In the no nuclear scenario the discounted mitigation cost over the full study period is 9 trillion US$(2010). This abatement cost is reduced by 20% of all nuclear technologies are allowed to expand and by 10% if only current technologies are available. These results are in line with the EMF27 study that found atomic power can reduce climate mitigation costs up to 30% [19]. In light of our Levelized analysis (Fig. 1), it should seem surprising that atomic energy can reduce climate mitigation costs, but it’s important to recollect that the Lovelies costs given don’t include all systemic effects. Although wind generation is cheaper than atomic power, it’s constrained because of its variable nature and may only provide 20% of the electricity supply. Coal power with CCS has also a lower Lovelies cost but is subject to several limitations. First of all the carbon storage capacity is restricted, which sets also a limit to CCS use. Besides, CCS isn’t a zero-emissions technology, as only 95% of the produced CO2 is captured. because the emissions budget decreases over time, the CO2 price increases, raising, in turn, the Lovelies cost of coal power with CCS. Finally, resource scarcity plays a task. because the cheapest resources are used first, the model turns to dearer resources within the partner of the century. this is often true for both nuclear and coal power, but since fuel cost represents a far greater fraction of the Lovelies cost of electricity from coal, it’s more greatly affected. to check the importance of the capture ratio we ran our model with 100% capture efficiency. The result was a postponement by a decade of the phase-out of CCS within the electricity sector. We, therefore, conclude that the opposite two factors play a far more important role within the Lovelies cost development of coal with CCS.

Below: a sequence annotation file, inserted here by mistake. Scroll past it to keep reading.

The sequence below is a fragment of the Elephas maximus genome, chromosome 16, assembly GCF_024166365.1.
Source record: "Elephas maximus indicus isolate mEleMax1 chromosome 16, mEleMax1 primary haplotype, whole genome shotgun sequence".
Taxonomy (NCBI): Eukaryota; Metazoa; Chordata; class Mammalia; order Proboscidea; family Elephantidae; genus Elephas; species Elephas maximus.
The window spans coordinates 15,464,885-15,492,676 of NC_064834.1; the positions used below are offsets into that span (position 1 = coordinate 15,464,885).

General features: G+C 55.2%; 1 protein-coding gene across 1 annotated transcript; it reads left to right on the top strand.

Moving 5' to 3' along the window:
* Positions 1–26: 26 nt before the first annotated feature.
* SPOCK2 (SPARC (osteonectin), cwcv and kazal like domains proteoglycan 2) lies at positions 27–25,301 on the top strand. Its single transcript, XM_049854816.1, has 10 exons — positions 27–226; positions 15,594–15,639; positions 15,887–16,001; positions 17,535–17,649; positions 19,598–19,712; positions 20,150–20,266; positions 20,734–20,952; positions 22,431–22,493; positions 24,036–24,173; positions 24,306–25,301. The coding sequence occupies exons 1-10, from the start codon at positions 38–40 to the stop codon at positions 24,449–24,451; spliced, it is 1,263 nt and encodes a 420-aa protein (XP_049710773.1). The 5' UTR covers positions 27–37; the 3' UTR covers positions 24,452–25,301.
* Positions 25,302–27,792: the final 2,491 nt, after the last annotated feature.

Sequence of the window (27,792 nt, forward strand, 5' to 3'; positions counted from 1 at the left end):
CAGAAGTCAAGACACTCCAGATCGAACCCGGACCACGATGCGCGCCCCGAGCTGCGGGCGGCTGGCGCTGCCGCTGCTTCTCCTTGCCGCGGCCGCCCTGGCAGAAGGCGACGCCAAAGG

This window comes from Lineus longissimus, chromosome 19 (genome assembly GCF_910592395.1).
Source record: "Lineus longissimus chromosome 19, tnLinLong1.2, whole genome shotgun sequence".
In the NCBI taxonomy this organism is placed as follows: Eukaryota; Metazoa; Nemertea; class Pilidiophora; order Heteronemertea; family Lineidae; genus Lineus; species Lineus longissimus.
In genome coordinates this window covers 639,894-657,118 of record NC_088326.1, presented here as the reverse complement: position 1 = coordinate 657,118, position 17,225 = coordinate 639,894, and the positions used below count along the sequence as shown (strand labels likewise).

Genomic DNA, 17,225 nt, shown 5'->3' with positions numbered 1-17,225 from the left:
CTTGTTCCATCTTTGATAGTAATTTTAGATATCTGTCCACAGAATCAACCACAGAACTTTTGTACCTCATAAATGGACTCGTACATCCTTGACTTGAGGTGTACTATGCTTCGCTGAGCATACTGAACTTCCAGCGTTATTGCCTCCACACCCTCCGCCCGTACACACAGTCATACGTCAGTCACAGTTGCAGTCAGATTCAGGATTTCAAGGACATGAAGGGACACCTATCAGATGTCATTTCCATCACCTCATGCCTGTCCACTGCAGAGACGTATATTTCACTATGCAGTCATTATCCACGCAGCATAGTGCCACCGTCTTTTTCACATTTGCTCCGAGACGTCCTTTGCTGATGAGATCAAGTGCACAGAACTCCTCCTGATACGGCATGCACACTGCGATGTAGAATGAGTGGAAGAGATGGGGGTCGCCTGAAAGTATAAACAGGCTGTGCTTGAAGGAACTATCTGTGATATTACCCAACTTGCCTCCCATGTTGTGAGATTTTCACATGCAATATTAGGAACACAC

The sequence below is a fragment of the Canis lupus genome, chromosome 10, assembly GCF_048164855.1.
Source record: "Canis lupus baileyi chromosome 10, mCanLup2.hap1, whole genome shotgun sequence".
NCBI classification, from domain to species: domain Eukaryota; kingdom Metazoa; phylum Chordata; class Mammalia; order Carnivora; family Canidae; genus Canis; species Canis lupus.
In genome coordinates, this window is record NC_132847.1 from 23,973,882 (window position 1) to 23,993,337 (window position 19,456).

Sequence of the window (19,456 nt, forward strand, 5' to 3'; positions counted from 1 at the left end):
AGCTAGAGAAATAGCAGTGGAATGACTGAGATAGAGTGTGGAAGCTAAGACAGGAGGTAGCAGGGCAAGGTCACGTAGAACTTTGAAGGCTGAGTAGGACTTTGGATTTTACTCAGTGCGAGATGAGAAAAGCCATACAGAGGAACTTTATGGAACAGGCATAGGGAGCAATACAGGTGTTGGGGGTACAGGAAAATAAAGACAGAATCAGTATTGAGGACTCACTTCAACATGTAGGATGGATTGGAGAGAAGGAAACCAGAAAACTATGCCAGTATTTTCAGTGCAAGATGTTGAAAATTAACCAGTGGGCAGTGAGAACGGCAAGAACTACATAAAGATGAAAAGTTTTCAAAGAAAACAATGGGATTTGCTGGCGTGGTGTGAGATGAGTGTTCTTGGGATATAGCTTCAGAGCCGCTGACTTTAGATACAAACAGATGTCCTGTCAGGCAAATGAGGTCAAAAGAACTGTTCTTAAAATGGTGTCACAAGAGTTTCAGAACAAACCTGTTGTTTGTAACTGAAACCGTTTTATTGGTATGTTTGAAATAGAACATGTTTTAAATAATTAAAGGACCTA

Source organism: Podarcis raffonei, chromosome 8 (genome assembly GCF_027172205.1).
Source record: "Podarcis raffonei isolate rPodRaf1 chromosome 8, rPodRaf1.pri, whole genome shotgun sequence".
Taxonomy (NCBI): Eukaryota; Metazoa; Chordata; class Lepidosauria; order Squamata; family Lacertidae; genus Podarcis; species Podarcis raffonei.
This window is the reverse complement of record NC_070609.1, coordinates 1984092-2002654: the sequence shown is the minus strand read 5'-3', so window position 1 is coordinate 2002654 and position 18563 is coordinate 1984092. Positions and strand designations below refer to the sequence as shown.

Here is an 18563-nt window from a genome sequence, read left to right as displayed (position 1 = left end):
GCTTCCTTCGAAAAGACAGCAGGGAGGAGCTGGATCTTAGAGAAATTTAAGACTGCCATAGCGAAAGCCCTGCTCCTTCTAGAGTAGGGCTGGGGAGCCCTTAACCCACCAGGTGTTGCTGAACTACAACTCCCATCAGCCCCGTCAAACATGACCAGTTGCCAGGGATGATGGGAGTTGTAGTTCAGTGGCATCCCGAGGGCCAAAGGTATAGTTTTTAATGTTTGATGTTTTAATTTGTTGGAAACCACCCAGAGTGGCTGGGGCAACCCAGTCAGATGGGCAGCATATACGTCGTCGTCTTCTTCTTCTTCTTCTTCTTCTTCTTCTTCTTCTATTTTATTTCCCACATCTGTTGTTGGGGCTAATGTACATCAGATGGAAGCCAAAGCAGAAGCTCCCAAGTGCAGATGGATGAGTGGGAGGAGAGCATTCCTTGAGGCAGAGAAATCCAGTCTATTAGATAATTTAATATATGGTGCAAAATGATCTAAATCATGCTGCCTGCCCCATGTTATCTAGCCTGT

Our analysis is subject to many limitations. First, we glance at the energy system in isolation from other parts of the world economy; therefore the consequences of changes in other sectors leading to price, resource availability, or demand changes don’t seem to be considered. De Cian, Carrara, and Tavoni show that phasing out atomic energy may result in higher R&D investments for renewable and their higher deployment than in cases of continued use of atomic energy. As a result, the prices of renewable could also be reduced, offsetting a number of the advantages of keeping nuclear within the portfolio [34]. Furthermore, the energy system is represented in a very highly stylized manner that omits the increased requirements upon electricity grids resulting from an increased share of renewable that’s likely to be located farther from demand and more dispersed than current production units or caused by the big unit size of nuclear energy plants. Nor can we account for increased balancing costs. Including these costs can make nuclear more competitive in keeping with a study by the energy Agency (NEA) [35] or not have a big effect for variable electricity penetration up to 25% [36]. Finally, weighing the risks of atomic energy against its benefits and providing a full analytic thinking is beyond the scope of this paper.

4. Uncertainties
4.1. Sensitivity analysis
We analyze the sensitivity of our main result — i.e. that nuclear has the potential to scale back mitigation costs — concerning changes during a big selection of parameter values (see Table 1). we discover that carbon mitigation costs savings are possible if nuclear technologies are made available, but the dimensions of those savings varies considerably. The possible savings are highest when renewable technologies encourage be dearer and biomass availability not up to expected or when the value of nuclear is reduced. Also, the EMF27 study shows a major effect of biomass limitations upon temperature change mitigation costs [18]. At the identical time, low-cost renewable or significantly dearer nuclear technologies will reduce the savings considerably, right down to a value reduction of only 4% enabled by nuclear technologies within the low-cost renewable case. The remaining small savings in cost are enabled by the utilization of existing atomic power plants until the tip of their lifetime of 40 years within the half of the century rather than a phase-out by 2040. Gas and coal cost and demand variation have a little effect on cost savings enabled by nuclear.